Saad Eddin Ibrahim, the Egyptian sociologist who rose to international attention when his government jailed him for nearly three years in 2000-03 due to his critique of the Mubarak regime, has an article, "An Open Door," about the Arabs' forgotten liberal legacy in the Spring 2004 issue of the Wilson Quarterly. In it, he makes an interesting argument: One of the consequences of 9/11
may well turn out to be the beginning of the end of politically militant Islam – resulting not so much from the devastating American military reaction as from a painful collective reassessment in the Arab world of the Islamic legacy as it was projected in the last quarter of the 20th century. That legacy will have to be stripped of its cultish millennial aspects if moderation is to be achieved.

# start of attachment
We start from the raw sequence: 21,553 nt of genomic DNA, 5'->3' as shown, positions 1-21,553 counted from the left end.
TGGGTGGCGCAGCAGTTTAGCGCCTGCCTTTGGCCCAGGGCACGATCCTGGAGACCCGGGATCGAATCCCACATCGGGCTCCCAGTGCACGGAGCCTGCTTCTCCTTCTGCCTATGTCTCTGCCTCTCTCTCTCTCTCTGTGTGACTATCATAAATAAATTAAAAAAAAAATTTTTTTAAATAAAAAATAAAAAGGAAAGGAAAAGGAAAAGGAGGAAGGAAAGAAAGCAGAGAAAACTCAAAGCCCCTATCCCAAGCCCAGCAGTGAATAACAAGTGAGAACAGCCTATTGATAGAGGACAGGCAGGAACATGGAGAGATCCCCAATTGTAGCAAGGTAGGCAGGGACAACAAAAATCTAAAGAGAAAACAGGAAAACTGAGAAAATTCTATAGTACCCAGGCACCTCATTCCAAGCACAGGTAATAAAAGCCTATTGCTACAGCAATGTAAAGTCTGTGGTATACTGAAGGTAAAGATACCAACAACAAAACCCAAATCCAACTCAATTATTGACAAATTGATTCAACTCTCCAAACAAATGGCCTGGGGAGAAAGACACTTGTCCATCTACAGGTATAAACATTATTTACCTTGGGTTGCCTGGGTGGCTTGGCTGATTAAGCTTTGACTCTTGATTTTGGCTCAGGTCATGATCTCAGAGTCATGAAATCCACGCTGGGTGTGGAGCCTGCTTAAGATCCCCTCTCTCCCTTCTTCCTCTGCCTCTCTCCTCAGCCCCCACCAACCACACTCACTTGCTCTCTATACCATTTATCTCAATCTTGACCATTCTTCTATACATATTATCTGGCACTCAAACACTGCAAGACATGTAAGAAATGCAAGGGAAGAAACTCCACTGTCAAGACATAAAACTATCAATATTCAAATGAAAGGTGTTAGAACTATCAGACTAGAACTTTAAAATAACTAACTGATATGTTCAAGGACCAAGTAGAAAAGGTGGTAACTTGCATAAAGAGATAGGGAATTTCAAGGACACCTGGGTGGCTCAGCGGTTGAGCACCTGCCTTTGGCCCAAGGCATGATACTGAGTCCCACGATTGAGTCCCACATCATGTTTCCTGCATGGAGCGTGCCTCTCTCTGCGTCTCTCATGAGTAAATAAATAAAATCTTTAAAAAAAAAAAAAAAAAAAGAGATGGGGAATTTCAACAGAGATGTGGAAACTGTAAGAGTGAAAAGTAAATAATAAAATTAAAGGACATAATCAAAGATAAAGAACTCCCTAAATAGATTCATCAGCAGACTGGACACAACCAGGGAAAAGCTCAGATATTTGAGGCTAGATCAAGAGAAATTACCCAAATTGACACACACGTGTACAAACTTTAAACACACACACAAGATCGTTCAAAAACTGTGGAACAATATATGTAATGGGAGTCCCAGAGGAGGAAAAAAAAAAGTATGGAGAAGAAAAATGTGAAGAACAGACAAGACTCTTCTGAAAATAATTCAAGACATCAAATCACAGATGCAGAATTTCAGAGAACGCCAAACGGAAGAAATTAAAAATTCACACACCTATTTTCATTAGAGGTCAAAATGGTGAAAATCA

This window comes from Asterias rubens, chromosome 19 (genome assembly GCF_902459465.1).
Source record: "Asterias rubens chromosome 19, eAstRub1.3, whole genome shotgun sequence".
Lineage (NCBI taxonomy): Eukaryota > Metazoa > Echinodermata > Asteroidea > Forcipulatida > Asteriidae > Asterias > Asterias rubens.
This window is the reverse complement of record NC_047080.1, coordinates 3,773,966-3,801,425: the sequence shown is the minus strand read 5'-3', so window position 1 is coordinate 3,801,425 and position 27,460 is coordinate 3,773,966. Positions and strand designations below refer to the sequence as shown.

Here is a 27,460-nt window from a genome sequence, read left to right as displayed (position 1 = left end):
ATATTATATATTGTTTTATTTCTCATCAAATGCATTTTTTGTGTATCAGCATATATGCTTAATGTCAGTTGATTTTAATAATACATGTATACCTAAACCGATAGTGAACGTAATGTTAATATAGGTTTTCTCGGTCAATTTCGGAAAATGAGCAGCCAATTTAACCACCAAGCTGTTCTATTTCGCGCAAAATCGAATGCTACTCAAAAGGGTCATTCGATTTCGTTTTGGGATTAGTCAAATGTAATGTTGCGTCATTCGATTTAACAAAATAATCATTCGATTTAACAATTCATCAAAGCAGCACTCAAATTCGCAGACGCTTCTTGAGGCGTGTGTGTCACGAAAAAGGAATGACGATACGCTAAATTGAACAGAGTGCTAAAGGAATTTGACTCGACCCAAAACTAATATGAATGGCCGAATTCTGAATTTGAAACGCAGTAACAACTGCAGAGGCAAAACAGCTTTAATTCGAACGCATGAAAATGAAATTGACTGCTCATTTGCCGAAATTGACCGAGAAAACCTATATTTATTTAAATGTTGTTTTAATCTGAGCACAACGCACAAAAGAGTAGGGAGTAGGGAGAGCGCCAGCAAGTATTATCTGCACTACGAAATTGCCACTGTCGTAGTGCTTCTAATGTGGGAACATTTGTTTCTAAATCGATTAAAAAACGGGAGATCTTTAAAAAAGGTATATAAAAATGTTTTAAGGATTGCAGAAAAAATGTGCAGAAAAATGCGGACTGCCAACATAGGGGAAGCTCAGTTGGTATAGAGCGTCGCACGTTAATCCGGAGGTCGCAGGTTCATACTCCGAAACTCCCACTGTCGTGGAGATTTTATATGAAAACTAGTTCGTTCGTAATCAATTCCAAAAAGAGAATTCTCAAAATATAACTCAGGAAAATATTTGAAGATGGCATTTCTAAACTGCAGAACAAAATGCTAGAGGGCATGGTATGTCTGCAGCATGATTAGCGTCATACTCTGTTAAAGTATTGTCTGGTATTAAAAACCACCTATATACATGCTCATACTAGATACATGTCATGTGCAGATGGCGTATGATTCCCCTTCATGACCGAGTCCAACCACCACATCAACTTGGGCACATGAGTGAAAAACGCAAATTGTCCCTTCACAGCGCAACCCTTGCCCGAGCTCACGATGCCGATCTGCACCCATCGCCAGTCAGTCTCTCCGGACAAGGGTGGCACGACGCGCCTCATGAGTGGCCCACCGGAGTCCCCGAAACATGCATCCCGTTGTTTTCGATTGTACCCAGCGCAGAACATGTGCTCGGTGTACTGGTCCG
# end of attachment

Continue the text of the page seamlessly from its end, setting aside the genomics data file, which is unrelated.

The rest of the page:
This jibes closely with my view that the ultimate implication of 9/11 must be the destruction of militant Islam and the emergence of a moderate alternative. But Ibrahim and I differ in an interesting way. I expect the "devastating American military reaction" to be key, just as it was, mutatis mutandis, in World War II and the cold war, not the weak Muslim moderates. Here is how I expressed it in January 2002:
outsiders, and the United States in particular, can critically help in precipitating the battle and in influencing its outcome. They can do so both by weakening the militant side and by helping the moderate one.
It would be wonderful if Ibrahim is right, that a "painful collective reassessment" among Muslims themselves will precipitate this change. Color me interested but skeptical. In the meantime, the American and other forces should battle hard against militant Islam in all its global manifestations. (May 1, 2004)